Achaemenids

(redirected from Achaemenid Empire)
Also found in: Dictionary, Wikipedia.
Related to Achaemenid Empire: Persian Empire, Alexander the Great, Cyrus the Great, Parthian empire, Sassanid Empire

Achaemenids

(ăk'əmĕn`ĭdz), dynasty of ancient Persia. They were descended presumably from one Achaemenes, a minor ruler in a mountainous district of SW Iran. His successors, when ElamElam
, ancient country of Asia, N of the Persian Gulf and E of the Tigris, now in W Iran. A civilization seems to have been established there very early, probably in the late 4th millennium B.C. The capital was Susa, and the country is sometimes called Susiana.
..... Click the link for more information.
 declined, spread their power westward. Cyrus the GreatCyrus the Great
, d. 529 B.C., king of Persia, founder of the greatness of the Achaemenids and of the Persian Empire. According to Herodotus, he was the son of an Iranian noble, the elder Cambyses, and a Median princess, daughter of Astyages.
..... Click the link for more information.
 established the Persian rule by his conquest of AstyagesAstyages
, fl. 6th cent. B.C., king of the Medes (584–c.550 B.C.), son and successor of Cyaxares. His rule was harsh, and he was unpopular. His daughter is alleged to have married the elder Cambyses and was said to be the mother of Cyrus the Great, who rebelled against
..... Click the link for more information.
 of MediaMedia
, ancient country of W Asia whose actual boundaries cannot be defined, occupying generally what is now W Iran and S Azerbaijan. It extended from the Caspian Sea to the Zagros Mts.
..... Click the link for more information.
. The Achaemenids (c.550–330 B.C.) were important for their development of government administration, the appearance of literature written in cuneiformcuneiform
[Lat.,=wedge-shaped], system of writing developed before the last centuries of the 4th millennium B.C. in the lower Tigris and Euphrates valley, probably by the Sumerians (see Sumer).
..... Click the link for more information.
, and the spread of ZoroastrianismZoroastrianism
, religion founded by Zoroaster, but with many later accretions. Scriptures

Zoroastrianism's scriptures are the Avesta or the Zend Avesta [Pahlavi avesta=law, zend=commentary].
..... Click the link for more information.
; during this period there was also a great flourishing of Persian art and architecturePersian art and architecture,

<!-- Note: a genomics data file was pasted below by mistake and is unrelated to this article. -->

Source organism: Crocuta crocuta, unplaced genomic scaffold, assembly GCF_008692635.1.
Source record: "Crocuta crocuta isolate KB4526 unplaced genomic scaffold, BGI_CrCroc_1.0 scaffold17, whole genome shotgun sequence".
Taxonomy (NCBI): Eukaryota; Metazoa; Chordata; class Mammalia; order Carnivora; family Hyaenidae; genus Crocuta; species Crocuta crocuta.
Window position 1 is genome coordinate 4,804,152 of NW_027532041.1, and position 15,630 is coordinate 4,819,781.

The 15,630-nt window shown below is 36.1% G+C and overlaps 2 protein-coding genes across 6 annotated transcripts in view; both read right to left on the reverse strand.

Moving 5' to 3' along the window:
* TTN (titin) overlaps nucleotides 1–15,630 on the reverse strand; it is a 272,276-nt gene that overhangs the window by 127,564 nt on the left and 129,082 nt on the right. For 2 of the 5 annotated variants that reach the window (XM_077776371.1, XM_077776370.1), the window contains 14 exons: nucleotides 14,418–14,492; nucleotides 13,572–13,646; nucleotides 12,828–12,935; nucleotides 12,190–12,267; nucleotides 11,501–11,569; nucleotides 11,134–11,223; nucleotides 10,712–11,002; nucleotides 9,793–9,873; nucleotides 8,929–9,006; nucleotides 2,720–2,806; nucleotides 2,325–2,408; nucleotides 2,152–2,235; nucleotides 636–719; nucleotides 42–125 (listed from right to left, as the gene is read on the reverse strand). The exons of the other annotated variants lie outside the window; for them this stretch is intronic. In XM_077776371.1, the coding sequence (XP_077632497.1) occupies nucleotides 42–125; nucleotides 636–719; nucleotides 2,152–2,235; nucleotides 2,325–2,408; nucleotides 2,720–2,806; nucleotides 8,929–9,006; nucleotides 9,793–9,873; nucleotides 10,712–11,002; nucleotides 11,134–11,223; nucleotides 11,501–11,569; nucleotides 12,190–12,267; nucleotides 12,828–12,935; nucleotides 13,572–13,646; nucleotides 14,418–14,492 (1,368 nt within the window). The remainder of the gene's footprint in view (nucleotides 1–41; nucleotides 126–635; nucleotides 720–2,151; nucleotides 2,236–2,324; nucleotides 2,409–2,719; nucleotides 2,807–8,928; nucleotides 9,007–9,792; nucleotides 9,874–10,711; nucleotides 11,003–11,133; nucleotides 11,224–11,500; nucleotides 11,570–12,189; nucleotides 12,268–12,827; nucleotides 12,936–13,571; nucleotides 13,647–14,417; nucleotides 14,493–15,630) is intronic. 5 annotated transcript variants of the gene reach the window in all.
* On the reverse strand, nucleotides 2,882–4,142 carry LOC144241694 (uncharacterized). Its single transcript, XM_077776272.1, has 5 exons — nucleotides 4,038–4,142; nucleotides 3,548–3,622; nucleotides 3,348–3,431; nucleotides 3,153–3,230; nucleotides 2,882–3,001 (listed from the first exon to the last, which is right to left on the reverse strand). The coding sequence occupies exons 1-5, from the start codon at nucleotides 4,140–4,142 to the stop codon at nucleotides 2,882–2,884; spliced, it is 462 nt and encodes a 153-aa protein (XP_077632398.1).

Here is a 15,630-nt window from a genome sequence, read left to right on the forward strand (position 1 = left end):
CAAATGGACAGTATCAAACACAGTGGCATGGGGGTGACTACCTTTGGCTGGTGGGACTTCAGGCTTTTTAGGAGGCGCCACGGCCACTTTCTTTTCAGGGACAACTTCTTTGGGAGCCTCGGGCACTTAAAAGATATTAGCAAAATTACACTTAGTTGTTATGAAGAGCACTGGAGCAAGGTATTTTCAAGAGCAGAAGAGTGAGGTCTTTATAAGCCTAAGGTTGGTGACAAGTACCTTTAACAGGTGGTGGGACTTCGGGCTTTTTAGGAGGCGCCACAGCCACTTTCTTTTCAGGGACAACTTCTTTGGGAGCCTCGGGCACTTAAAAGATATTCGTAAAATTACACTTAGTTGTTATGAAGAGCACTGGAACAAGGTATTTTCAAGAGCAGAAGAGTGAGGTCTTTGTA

works of art and structures produced in the region of Asia traditionally known as Persia and now called Iran. Bounded by fierce mountains and deserts, the high plateau of Iran has seen the flow of many migrations and the development of many
..... Click the link for more information.
. The Achaemenid rulers after Cyrus were Cambyses II, the impostor Smerdis, Darius I, Xerxes I, Artaxerxes I, Xerxes II, Sogdianus, Darius II, Artaxerxes II (opposed by Cyrus the Younger), Artaxerxes III, Arses, and Darius III. The dynasty ended when Darius III died in his flight from Alexander the Great.

Achaemenids

 

a dynasty of rulers of the ancient Persian state (558–330 B.C.) founded by Achaemenes, leader of a union of Persian tribes. Cyrus II (the Great), a descendant of Achaemenes who ruled in Parsa and Anshan (North Elam) from 558 to 530 B.C., founded a huge empire uniting most of the countries of the Near and Middle East. In 550–549, Medea was seized; the next three years saw the conquest of countries that had formed part of the Medean state. Lydia and the Greek cities of Asia Minor were seized in 546; much of Middle Asia was conquered between 545 and 539, Babylonia in 539, and Egypt in 525; and Thracia, Macedonia, northwest India, and the islands of the Aegean Sea were conquered between 519 and 512.

The rulers after Cyrus II were Cambyses II (530–522), Darius I (522–486), Xerxes I (486–465), Artaxerxes I (465–424), Xerxes II (424), Sogdianus (424–423), Darius II (423–404), Artaxerxes II (404–358), Artaxerxes III (358–338), Arses (338–336), and Darius III (336–330). The capitals of the Achaemenid state were Persepolis, Babylon, Susa, and Ecbatan.